Interview with Jessica Kremen, Mother and Co-Founder of Worthy Threads

Interview with Jessica Kremen, Mother and Co-Founder of Worthy Threads

Interview with Jessica Kremen, Mother and Co-Founder of Worthy Threads

One woman’s desire to create unique, fun clothes for her child led to an internationally-recognized brand. Finding clothes that weren’t preppy or athletic but rather vintage-inspired styles in design and playful in print allowed Worthy Threads to forge its own path in a very saturated market.  This Meems Monday we interviewed Jessica Kremen, mother and co-founder of Worthy Threads. Together with her business partner, Lily Brown, she creates trendsetting clothing that’s been featured in Parent Magazine, Harper’s Bizarre, Marie Claire, and on The Today Show.

The Blow-Up Moment

Building something good takes time. Worthy Threads gradually built their brand over seven years, starting at craft shows and eventually being featured on the Today Show and in parent’s Magazine. However, the pinnacle of their success arrived when they nailed a trend that officially blew them up. “I just had this feeling that tie dye was going to be big and I wanted to add it to our collection,” says Jessica. Just before COVID, Worthy Threads launched their line of tie dye clothes. Fortunately, COVID became the perfect moment for this trend because people were stuck at home with money to spend, looking for comfortable and bright clothing. As tie dye took the COVID world by storm, Worthy Threads was there to serve, ultimately putting their brand on the map, globally. “I think during COVID everyone wanted to wear happy fun sweats and we were making our tie dyes outside the traditional colors. People really liked that and it was lightning in a bottle.” Even as we have this conversation, Jessica is tie-dying items.  Every piece of their clothing is hand dyed by her and that level of attention ensures that each item is unique.

A Dedicated Fanbase

Jessica attributes a lot of their success to Instagram, as they don’t do paid marketing. “[On Instagram] it was me telling a story and people feeling a connection to the things I was posting,” says Jessica. She makes an effort to mix personal stories with reposting other things she finds funny. “I don’t want to be an influencer or an advertisement and I think people trust me because they realize that. I only post things I want to see myself and I think that’s the reason we have gained so much attention, especially into places like Saks and Bloomingdales,” notes Jessica as she continues to perfectly tie dye each article of clothing. During quarantine, with everyone being on their phones, it was easy for Worthy Threads to stay connected and continue to build a strong online community. Social media has even allowed them to connect directly with some of their biggest clients, like Andy Cohen! Jessica notes, “I love seeing other people think things I post are also funny. I find it motivating and I’m not just posting into a void”.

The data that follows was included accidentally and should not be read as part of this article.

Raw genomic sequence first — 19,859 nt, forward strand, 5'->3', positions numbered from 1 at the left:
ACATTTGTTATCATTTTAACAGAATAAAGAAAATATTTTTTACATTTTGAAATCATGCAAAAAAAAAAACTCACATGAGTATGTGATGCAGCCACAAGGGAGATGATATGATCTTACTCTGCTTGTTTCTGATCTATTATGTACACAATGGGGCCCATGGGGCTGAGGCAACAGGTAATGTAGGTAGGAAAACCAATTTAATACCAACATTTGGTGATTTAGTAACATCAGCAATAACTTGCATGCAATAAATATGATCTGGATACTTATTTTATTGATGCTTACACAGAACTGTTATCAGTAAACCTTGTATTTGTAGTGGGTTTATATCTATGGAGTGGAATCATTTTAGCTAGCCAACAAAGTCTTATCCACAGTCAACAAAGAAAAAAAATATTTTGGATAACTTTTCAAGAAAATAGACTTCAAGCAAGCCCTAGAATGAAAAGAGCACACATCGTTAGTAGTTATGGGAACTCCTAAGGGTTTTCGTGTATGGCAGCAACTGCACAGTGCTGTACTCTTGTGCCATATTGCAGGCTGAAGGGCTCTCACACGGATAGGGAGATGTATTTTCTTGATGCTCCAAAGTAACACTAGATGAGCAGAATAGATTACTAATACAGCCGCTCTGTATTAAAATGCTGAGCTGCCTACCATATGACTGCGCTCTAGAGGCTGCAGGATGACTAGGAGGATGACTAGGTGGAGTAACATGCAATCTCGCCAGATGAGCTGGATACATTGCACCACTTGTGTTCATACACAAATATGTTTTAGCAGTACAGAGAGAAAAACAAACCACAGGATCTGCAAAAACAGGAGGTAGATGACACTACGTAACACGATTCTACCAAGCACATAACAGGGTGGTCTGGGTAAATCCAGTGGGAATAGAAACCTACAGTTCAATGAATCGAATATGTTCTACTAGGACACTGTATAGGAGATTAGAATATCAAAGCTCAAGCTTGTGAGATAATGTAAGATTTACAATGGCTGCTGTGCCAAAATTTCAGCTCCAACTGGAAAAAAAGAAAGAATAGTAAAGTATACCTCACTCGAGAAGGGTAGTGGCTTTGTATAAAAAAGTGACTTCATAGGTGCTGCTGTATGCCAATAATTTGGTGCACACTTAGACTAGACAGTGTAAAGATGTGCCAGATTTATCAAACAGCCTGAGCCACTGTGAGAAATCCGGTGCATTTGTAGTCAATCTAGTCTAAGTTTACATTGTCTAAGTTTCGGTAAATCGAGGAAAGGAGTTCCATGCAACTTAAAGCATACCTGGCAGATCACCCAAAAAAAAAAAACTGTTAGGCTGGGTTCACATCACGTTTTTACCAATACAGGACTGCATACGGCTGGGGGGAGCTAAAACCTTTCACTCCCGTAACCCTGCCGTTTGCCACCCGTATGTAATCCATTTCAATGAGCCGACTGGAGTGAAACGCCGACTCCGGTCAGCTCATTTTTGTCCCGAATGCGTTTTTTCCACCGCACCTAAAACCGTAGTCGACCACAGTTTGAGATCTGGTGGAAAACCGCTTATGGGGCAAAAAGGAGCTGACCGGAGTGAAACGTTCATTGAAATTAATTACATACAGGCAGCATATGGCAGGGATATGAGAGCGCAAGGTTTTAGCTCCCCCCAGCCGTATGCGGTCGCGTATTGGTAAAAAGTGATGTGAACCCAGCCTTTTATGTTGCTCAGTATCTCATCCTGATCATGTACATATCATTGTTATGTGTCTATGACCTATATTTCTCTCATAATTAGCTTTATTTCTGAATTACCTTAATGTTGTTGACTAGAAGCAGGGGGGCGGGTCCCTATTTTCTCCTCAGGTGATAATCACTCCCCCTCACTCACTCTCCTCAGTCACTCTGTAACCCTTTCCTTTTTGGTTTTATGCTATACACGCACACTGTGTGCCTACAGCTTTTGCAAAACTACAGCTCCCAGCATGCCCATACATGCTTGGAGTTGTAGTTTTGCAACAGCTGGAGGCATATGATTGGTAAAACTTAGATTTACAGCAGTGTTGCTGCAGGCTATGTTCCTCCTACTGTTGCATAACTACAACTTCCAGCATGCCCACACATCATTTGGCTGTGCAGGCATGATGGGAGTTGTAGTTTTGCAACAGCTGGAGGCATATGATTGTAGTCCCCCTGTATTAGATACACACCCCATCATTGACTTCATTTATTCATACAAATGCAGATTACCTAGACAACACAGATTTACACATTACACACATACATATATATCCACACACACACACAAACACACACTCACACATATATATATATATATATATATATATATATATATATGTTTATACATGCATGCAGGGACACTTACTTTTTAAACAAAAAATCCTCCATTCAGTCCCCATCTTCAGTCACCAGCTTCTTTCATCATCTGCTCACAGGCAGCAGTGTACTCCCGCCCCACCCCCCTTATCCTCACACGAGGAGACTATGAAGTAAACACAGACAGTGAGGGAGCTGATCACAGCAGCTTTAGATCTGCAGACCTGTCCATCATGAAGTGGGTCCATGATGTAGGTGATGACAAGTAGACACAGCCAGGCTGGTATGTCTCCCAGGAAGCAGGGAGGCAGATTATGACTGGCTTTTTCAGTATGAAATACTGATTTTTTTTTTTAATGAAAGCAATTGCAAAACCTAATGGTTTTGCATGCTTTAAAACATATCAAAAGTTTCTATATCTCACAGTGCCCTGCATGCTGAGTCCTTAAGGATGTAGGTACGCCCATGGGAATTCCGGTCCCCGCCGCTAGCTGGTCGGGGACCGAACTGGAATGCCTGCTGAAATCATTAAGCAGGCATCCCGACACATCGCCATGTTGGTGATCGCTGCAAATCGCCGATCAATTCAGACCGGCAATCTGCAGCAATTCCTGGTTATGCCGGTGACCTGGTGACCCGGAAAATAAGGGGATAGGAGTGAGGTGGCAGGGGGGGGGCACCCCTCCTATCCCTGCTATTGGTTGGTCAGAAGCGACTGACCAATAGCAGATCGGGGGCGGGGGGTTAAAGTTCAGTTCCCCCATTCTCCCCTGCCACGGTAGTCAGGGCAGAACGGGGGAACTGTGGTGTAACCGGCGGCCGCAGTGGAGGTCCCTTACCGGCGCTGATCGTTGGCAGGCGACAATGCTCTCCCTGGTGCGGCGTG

Balancing it All

Balancing a successful business while also raising two children is not an easy feat. Yet, Worthy Thread’s founders have managed to do both in what looks like a seamless way. “Part of finding that balance is easy because I love my work and want to do it,” says Jessica. When work doesn’t feel like work it is more motivating to do it all day. Jessica adds, “we work 26-hour days and love it!” Outsourcing became a necessity as orders grew.  “We started out with Lily sewing all of our clothes, but now have a manufacturer in Brooklyn. Our outfits are well-made, with 95% of them done in the U.S. We love that our manufacturer is close by, which allows us to have so much more control,” explains Jessica.

Though Jessica doesn’t always make her children wear Worthy Threads, she notes that her daughter can be quiet in public and the bold prints give her a voice without having to say anything. “She would wear our pieces and people would come up to ask her about the outfit. She would get a lot of attention and I think it makes you feel good to have compliments about your style,” says Jessica. Jessica does note she is a big multitasker (say no more as she is still tie-dying and managing to have a coherent conversation with me, something most of us could not manage), but she is aware there are moments when her children need her full attention and will put down the work.

Standing Out

Mixing unusual prints with a classic style makes for an interesting combination. “I think the thing that makes someone cross the street to compliment your child’s outfit is a striking print,” Jessica explains. She goes on to say, “I’ve had testimonies from parents saying our clothes are the only outfit they don’t fight over while getting their children dressed in the morning. It was our llamas print and both the parent and child loved it.” Worthy Threads also play outside ‘normal’ gender themes, allowing for girl’s dresses to have prints with math equations or dinosaurs. “Our prints are all so different and not something you see a lot, which allows for individuality,” Jessica explains.  

Follow @worthythreads to see hilarious posts by Jessica, stay tuned for what trend they nail next, and how they continue to break gender norms with their striking prints!

Christine Russell Janis writes about life as a mom of four children, living abroad, and travel on her life & style website You can also follow on social media @a.shade.of.rose.

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